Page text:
14. Wreybies

    Wreybies Thrice Retired Supporter Contributor

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    Pulchra puella just means "pretty girl". It's not a quotable phrase or anything of that ilk. Just one of those things that stuck in my head from a random class a billion years ago, the rest of which has long since been erased from the internal hard-drive. ;)
     
  15. Wreybies

    Wreybies Thrice Retired Supporter Contributor

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    Sure. I once translated a police report wherein the cop noted an item found at the scene of a car jacking. It was a bracelet. The cop noted, in the official report, written in her own hand in Spanish, that the bracelet was made of "etemletíl". You have to know and understand the phonemic tendencies of Caribbean Spanish and the manner in which anglicisms are ported into the language, and how they are often passed through a real meat grinder. Though the cop wrote it as one word, and even went so far as to try to ratify it with an accent mark over the final I (also not correct according to the standard rules of when and where to place accent marks in Spanish), it's actually two words that the cop has joined through a process known as juncture loss.

    Here's the process to get back to the original thing in question:

    etemletíl
    etemle tíl
    estemles stíl
    stainless steel

    Here's the kicker. There's a perfectly valid, utterly common term for that in Spanish: acero inoxidable. But that's not what she wrote, not by a mile. So the translated copy has that a bracelet was found at the scene made of "etemletíl"1 (sic), ten feet from, blah, blah, blah... And then there's a translator's note at the end that the most likely meaning of that piece of prior word-garbage is stainless steel.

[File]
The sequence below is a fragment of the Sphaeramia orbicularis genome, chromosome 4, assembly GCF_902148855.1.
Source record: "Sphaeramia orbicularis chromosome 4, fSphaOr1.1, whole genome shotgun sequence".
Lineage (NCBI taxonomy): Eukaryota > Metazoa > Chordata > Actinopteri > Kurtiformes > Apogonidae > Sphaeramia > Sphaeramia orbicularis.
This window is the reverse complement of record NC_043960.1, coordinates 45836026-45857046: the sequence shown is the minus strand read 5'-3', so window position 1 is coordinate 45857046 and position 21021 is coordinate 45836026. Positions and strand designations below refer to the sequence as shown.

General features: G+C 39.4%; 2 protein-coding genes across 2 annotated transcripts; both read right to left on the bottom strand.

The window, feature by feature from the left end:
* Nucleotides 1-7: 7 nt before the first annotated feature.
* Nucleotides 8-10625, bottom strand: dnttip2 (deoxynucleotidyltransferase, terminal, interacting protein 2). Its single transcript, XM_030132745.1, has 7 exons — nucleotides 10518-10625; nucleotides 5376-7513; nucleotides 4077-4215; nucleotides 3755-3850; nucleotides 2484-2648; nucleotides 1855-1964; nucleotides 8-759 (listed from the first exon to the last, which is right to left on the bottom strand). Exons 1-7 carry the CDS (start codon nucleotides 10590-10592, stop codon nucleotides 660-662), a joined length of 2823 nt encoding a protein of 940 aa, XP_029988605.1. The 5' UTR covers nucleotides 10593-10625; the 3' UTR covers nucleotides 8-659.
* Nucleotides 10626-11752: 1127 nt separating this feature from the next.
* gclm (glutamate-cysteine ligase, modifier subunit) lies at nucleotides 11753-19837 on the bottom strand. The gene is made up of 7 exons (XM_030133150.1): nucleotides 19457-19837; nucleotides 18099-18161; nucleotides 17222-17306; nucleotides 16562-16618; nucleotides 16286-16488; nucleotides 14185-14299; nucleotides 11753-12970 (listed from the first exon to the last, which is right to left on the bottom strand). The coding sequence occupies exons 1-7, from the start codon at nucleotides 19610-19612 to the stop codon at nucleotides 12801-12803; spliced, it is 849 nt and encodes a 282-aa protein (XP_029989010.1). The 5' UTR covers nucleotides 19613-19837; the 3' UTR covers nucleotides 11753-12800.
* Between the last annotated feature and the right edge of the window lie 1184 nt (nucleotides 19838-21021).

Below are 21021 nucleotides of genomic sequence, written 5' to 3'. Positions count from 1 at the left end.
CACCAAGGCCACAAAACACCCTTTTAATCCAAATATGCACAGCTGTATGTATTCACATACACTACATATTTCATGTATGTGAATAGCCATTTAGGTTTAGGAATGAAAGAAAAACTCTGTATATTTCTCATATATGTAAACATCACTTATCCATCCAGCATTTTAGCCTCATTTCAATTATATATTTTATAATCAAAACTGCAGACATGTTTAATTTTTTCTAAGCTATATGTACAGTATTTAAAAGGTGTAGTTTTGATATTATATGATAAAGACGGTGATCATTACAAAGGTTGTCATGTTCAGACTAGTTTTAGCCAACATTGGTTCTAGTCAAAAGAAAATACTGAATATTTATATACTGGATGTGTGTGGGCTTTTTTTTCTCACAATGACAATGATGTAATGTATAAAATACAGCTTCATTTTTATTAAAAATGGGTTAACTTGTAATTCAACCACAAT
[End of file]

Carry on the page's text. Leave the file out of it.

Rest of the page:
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  16. Spencer1990

    Spencer1990 Contributor Contributor

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    I've always passively wondered about this, but never bothered to look it up, so thanks!

    One of the ones that pops up in my profession frequently is PRN medication. PRN stands for Pro Re Nata which means as need arises (or similar).

    So when someone gets PRN medication, it is as needed.
     
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  17. Wreybies

    Wreybies Thrice Retired Supporter Contributor

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    BTW, and just to be thorough, it's not just translators who use it. If a piece of text shows up as a quote in another text, but both are the same original language, and there's an error in the original, a (sic) can also be used, depending on how rigorous the receiving venue is. Outside of the legal world, rules can change depending on the demands of the client.

    Here's where the (sic) gets dicey, though. Some documents - like extradition requests - live a very back and forth kind of life between two sovereign nations. I've had to translate ones where a translator on the other side of the linguistic equation noted a (sic), but then there didn't appear to be any error it was denoting. Sometimes translators take the paradigm a little too far and a simple spelling error in the source language will get noted with a (sic) in the translation, but the spelling error itself isn't representable because the word is not the same in the target language and you don't just make up a bogus spelling error in its place.